Dr. Nahid Bhadelia, founding director of the Center for Emerging Infectious Diseases at Boston University, expressed concern about the spread of misinformation about Covid vaccines on social media.

“I think social media plays a huge role in amplifying misinformation that is leading people not to take the vaccine, which is killing them,” Bhadelia told CNBC on Friday. “It’s the honest truth. Covid is a vaccine-preventable disease at the moment.”

President Joe Biden said Friday that platforms like Facebook are killing people by allowing misinformation about Covid-19 vaccines through their services. He went back those comments on Monday, mainly accusing the platform’s users of sharing misinformation.

Bhadelia cited results from the Kaiser Family Fund poll, which found that 54% of Americans either believe or cannot tell whether a common Covid vaccine myth is fact or fiction.

The US is struggling with a drop in vaccination rates and an increase in infections. All 50 states have reported an increase in Covid cases over the past week, according to Johns Hopkins University. The US has an average of more than 26,000 new cases a day, and that’s the highest number in two months, according to Johns Hopkins.

Bhadelia told CNBC The News with Shepard Smith that she believes social media companies can do a lot more to stop the spread of disinformation.

“You have to invest a lot more resources and improve your balance to clear that information faster, invest more resources in changing your matrix, because right now what is on top of your page is not right, but what it is is popular, “said Bhadelia, a medical worker for NBC News.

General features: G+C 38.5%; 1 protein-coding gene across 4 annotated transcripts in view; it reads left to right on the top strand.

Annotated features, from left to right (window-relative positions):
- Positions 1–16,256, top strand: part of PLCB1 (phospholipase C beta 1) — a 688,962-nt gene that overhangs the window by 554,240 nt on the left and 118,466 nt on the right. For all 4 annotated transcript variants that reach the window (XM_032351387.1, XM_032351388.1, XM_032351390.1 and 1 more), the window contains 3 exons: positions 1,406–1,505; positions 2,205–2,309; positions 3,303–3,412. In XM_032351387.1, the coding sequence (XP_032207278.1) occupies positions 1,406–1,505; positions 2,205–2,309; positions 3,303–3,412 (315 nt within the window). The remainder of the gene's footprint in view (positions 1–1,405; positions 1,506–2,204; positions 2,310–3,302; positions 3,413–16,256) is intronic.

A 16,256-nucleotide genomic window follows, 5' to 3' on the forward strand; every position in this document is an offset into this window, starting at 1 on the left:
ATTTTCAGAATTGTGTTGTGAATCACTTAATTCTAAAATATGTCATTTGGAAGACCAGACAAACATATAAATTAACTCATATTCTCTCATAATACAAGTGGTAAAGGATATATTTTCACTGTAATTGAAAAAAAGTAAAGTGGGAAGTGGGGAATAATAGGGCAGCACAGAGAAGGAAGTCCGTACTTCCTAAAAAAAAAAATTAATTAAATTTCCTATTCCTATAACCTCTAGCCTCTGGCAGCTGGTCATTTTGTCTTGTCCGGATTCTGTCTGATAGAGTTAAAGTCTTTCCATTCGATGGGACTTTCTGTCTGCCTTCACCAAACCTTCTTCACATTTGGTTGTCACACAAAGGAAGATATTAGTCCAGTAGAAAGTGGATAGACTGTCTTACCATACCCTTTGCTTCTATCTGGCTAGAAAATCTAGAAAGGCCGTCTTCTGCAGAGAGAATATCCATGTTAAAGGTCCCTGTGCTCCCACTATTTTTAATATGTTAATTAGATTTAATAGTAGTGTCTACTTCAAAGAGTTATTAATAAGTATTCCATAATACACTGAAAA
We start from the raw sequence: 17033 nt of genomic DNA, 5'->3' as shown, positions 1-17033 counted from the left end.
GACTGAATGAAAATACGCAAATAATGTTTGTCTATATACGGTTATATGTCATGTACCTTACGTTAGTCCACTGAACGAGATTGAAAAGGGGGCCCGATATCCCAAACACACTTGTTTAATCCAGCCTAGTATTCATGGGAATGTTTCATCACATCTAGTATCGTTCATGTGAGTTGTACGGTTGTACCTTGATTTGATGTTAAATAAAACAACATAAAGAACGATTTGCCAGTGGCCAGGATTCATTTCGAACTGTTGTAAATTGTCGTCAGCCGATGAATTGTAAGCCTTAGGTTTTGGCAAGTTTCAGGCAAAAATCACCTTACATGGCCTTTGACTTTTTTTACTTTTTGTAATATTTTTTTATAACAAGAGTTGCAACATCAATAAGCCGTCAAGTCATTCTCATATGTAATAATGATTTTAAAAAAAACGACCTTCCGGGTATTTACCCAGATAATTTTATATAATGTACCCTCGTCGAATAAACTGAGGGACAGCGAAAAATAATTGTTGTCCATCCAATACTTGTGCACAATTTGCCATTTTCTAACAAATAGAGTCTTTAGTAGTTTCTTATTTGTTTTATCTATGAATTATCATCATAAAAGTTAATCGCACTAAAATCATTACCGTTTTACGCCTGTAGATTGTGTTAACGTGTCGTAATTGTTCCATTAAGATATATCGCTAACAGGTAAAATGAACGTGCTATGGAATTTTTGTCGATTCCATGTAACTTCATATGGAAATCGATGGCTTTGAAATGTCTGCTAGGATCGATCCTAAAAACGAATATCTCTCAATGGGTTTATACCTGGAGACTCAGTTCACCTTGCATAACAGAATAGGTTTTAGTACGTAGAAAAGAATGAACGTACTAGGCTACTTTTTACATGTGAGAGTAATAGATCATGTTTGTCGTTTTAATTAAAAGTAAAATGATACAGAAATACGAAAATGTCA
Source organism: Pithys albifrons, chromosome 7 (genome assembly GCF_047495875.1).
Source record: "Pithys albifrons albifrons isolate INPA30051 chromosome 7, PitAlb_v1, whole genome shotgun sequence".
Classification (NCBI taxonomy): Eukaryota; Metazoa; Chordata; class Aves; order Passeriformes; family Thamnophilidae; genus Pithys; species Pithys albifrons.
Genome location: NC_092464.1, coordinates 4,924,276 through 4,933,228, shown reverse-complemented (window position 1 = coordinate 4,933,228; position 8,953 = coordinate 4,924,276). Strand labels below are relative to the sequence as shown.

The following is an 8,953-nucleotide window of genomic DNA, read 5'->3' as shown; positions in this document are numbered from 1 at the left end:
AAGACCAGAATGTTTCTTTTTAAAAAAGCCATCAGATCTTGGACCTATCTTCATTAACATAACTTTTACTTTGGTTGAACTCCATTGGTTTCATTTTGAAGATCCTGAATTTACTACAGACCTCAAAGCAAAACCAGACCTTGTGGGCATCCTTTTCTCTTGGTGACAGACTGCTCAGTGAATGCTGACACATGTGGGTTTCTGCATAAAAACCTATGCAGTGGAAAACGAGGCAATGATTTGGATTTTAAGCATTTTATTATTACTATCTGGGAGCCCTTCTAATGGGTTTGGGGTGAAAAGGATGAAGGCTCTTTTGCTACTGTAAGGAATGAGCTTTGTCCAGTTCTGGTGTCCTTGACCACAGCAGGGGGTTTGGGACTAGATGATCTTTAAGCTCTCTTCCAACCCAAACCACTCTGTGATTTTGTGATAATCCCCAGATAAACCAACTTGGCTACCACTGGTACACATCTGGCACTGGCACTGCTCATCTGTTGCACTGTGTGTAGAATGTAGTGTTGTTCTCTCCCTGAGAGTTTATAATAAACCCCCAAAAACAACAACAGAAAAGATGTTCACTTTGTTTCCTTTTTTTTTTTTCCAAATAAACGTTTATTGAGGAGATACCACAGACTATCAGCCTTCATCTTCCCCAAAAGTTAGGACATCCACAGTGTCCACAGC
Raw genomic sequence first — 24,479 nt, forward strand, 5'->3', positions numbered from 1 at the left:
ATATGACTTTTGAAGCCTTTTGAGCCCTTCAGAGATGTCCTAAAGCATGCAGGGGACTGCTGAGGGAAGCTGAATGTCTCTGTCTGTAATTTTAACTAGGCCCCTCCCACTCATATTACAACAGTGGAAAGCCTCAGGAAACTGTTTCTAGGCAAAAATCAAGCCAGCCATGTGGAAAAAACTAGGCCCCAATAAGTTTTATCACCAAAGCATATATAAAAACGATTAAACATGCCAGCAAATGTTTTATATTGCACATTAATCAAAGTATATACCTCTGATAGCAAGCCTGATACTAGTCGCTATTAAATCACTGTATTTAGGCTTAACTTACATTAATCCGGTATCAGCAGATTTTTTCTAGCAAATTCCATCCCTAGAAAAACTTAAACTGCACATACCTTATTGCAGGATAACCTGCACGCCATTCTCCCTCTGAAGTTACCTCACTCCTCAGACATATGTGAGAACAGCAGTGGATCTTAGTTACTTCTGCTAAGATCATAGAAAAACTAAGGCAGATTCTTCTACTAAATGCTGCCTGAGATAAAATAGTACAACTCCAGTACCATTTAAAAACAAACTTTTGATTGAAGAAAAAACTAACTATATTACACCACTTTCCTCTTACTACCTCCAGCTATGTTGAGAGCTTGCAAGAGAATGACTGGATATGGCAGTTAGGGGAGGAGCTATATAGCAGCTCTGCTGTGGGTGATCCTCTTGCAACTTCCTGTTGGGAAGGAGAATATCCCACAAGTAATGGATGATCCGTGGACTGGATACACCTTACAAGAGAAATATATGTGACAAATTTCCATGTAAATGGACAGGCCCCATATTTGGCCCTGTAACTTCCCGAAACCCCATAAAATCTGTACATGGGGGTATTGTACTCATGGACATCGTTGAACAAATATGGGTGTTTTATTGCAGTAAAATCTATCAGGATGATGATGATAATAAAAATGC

She also suggested that social media companies should partner with public health officials more to get the right information out to the people.

Facebook spoke out against the White House claims.

“We will not be distracted by allegations that are not supported by the facts,” said a spokesman. “The fact is, more than 2 billion people have viewed authoritative information about COVID-19 and vaccines on Facebook, more than any other place on the internet. More than 3.3 million Americans have also used our vaccine finder tool to find out where and how to get a vaccine. The facts show that Facebook helps save lives. Point.”

Correction: This article has been updated to include Dr. Nahid Bhadelia’s view that “social media plays a huge role in amplifying misinformation” about Covid vaccines. An earlier version misinterpreted your quote.